One of the big puzzles emerging over the past year has been why, despite COVID, repeated lockdowns and growing self-isolation, recruitment agencies have rarely been busier.
Employment levels continue to rise and unemployment has – so far – not become the scourge many anticipated.
In theory, such a tight labor market should generate higher wages and wage costs for employers should rise. But, on the whole, they are not.
One explanation is that under the unique circumstances of the pandemic, employers have imposed new, less favorable conditions on their employees.
Many workers agree to new terms, knowing that if they don’t, they risk being made redundant or fired and then having to compete for jobs they have held for years – only with less pay and less. of benefits – a practice known as fire and rehire.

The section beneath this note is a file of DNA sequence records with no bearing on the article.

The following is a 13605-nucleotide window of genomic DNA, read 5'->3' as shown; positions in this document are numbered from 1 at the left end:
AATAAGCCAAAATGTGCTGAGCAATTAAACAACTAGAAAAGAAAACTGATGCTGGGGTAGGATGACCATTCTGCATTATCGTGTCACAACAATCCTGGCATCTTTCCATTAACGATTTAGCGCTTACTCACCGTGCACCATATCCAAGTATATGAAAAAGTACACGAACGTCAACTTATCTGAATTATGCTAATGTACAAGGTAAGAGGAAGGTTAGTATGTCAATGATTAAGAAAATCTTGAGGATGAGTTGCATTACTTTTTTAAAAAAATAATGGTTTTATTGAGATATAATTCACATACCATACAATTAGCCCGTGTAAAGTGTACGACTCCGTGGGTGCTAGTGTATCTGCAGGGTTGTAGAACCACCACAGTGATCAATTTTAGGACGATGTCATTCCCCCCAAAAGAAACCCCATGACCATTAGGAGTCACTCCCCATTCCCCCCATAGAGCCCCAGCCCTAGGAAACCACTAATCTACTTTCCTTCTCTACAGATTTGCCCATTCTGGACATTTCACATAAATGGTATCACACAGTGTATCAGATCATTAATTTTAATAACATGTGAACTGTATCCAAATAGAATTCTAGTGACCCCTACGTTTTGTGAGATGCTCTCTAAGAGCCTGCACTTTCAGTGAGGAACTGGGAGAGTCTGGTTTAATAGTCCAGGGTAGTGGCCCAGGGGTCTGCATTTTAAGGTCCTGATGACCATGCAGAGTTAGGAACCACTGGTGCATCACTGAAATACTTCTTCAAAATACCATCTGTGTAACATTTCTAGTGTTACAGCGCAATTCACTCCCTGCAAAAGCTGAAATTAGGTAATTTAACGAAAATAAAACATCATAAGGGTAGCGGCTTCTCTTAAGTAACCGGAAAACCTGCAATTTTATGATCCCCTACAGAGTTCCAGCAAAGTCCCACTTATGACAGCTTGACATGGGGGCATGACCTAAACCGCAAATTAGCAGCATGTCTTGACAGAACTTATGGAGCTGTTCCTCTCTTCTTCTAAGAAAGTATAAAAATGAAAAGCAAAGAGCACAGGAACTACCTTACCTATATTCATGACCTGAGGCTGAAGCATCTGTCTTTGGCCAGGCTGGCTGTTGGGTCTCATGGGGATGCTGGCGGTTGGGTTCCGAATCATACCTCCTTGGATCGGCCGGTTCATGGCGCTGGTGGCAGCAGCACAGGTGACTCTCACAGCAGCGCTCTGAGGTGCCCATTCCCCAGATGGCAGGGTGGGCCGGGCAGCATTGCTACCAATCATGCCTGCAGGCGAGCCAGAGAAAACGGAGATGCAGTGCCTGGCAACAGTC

Employers argue that COVID has accelerated change in the workplace, which means they need new kinds of flexibility from the workforce – above work breaks or compensation. departure, for example – or they will close their doors.
In these difficult times, the alternatives, they say, are lower wages or fewer jobs.
TUC research suggests that nearly one in 10 workers have been asked to reapply for their job since the lockdown began in March 2020, with young people and minorities more likely than most to face the pressure.
Major disputes have erupted among large employers such as British Airways and British Gas.
Amina Patel, an adult social worker in London’s Tower Hamlets, told me that for many of her colleagues, who are currently voting on a strike proposal on the issue, their anger is not just an issue. silver.
“It’s disrespectful. It makes you angry,” she said.
“The biggest betrayal was being fired and rehired at the height of the pandemic after …
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This notice was published: 2021-07-18 01:41:00